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September 17, 2017

Mast Park - Urban Hiking Santee

One of the communities that calls east San Diego home is Santee.  Santee is home to the fairly well known Mission Trails Regional Park.  The Santee Lakes are a well known recreational area and campground.  The San Diego River Trail passes through both these parks and continues to expand.  I noticed the Canyoneers had a hike planned for Mast Park in Santee.  An area along the San Diego River where I had not hiked before.
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Mast Park is the trail head for two trail systems.  A western section of about 6 miles out-n-back along the Carlton Oaks Golf Course, which could be extended to Santee Lakes and Mission Trails.  The east loop is about 3 miles, but can be extended into Wildcat Canyon.  The east loop offers better access to the San Diego River with more opportunities for wildlife viewing.

Regardless, the parking area is at Carlton Hills Blvd and the San Diego River.  The murals located on the trail as it passes under the roadway were a project of Boy Scout Troop 51.  Kudos for taking on such an effort.
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Mast Park has a large playground, basketball court, an offleash dog area, a frisbee golf course, restrooms along with picnic areas.  Dogs on leash are welcome on all trails.
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The park is home to a large variety of plants.  The beautiful datura smells like peanut butter, but take a good deep breath and you can feel your airways starting to close!  All forms of the datura are poisonous, especially the flower and the thorn-apple seed seen in the second picture.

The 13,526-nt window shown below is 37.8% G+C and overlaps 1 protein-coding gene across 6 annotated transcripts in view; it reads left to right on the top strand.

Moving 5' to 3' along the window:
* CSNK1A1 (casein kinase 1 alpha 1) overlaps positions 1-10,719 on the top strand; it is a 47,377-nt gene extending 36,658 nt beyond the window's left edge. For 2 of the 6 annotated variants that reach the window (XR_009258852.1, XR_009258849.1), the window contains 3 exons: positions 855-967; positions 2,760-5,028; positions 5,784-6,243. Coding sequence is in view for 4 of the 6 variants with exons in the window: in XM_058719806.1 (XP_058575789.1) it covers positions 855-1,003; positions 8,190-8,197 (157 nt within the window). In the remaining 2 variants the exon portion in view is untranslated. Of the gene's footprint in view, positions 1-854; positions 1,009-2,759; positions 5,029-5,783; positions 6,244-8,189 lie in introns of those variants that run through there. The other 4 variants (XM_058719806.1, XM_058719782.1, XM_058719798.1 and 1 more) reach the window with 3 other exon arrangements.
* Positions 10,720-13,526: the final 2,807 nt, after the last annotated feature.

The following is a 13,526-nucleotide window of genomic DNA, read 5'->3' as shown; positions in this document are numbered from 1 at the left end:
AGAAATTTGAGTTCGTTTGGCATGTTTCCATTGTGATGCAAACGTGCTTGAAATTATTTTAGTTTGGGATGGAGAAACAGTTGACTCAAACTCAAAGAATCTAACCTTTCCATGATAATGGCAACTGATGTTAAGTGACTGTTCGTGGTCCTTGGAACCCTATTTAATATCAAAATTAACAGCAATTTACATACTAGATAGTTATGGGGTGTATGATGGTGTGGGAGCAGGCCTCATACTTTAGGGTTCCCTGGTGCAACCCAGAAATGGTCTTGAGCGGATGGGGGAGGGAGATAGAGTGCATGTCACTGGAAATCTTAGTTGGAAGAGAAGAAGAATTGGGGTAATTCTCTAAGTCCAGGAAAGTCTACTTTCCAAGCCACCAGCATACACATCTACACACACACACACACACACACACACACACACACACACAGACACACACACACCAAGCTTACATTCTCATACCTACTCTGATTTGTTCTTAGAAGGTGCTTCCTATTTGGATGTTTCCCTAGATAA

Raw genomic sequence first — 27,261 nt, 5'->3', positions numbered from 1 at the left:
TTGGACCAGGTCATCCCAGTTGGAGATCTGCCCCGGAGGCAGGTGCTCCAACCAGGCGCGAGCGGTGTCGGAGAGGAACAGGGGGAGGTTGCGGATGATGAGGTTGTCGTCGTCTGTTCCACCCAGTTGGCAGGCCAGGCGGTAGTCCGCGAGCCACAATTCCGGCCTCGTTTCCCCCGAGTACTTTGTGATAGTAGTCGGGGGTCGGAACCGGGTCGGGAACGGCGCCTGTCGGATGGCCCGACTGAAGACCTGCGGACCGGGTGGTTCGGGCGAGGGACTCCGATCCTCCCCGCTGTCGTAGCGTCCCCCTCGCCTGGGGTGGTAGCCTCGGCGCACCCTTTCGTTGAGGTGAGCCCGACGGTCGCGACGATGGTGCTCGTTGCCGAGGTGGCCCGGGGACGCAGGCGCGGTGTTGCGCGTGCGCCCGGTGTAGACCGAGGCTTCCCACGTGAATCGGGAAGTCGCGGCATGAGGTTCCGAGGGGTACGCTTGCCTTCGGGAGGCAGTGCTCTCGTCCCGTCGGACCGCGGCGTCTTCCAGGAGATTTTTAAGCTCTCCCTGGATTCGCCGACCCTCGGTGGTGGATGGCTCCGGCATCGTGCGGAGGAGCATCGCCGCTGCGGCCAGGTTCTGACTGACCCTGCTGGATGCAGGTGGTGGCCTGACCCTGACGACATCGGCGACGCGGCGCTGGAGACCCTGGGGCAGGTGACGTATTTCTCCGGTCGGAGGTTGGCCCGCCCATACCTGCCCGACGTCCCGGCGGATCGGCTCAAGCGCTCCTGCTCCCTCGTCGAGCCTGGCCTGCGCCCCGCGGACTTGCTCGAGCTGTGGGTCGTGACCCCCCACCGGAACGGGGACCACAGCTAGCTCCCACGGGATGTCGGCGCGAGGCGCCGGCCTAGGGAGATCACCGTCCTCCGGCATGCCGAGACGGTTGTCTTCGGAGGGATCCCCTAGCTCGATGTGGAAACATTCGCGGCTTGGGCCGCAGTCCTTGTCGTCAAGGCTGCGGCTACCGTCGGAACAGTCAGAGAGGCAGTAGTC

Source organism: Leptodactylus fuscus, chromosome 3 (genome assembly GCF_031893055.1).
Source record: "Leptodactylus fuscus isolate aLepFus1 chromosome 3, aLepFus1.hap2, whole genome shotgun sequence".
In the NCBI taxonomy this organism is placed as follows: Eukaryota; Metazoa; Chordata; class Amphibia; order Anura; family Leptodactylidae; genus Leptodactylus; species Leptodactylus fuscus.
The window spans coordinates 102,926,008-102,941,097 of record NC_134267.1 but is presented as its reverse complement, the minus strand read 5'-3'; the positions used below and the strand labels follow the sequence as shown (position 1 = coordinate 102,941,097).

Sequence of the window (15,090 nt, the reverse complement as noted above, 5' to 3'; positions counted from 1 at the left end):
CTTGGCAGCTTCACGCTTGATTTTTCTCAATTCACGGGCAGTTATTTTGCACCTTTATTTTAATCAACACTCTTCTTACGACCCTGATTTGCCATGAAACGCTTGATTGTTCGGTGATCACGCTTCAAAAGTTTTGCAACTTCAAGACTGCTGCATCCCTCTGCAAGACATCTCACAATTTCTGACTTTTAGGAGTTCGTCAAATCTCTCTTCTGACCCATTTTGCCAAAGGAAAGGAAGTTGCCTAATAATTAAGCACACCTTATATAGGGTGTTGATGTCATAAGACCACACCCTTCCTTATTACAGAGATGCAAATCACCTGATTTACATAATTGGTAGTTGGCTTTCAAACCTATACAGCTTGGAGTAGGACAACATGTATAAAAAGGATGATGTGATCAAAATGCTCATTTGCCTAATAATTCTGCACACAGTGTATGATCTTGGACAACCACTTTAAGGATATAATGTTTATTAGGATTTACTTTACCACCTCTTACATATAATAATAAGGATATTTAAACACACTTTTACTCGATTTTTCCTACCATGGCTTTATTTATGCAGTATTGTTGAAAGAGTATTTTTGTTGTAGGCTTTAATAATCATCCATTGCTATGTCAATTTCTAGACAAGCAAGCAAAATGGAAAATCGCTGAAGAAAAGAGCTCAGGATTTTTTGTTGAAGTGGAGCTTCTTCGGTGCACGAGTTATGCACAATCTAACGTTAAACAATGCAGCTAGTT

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Also found along the trail close to the river is large group of castorbean plants.  Properly prepared castor oil does have its benefits, however it can become the deadly poison ricin.
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With Canyoneer Jerry in the lead we approach a large saltbush, which has an ammonia odor.
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I don’t recall what this beautiful purple plant is, but it has the most noxious order!  Along much of the trail are the little cocklebur plants.  A bit of care may be needed to prevent their little velcro hooks from grabbing onto my socks.
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I do not have a picture of the poison oak, but I have to say I don’t think I’ve ever had this variety of plant life trying to get me in such a short distance.

Along the San Diego River a lot of water fowl can be seen.  The Great Egret (with its yellow beak) was a bit closer than its much smaller cousin, the Snowy Egret (with its black beak).
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A Great Blue Heron flew overhead and landed in a nearby branch, where he was content to check things out.
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There were quite a gathering of chatty mallard ducks, and the ever present coot.
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Also managed to capture one of the many hummingbirds and a commarnat in flight.
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It was a nice easy walk with Jerry as a very knowledgeable guide.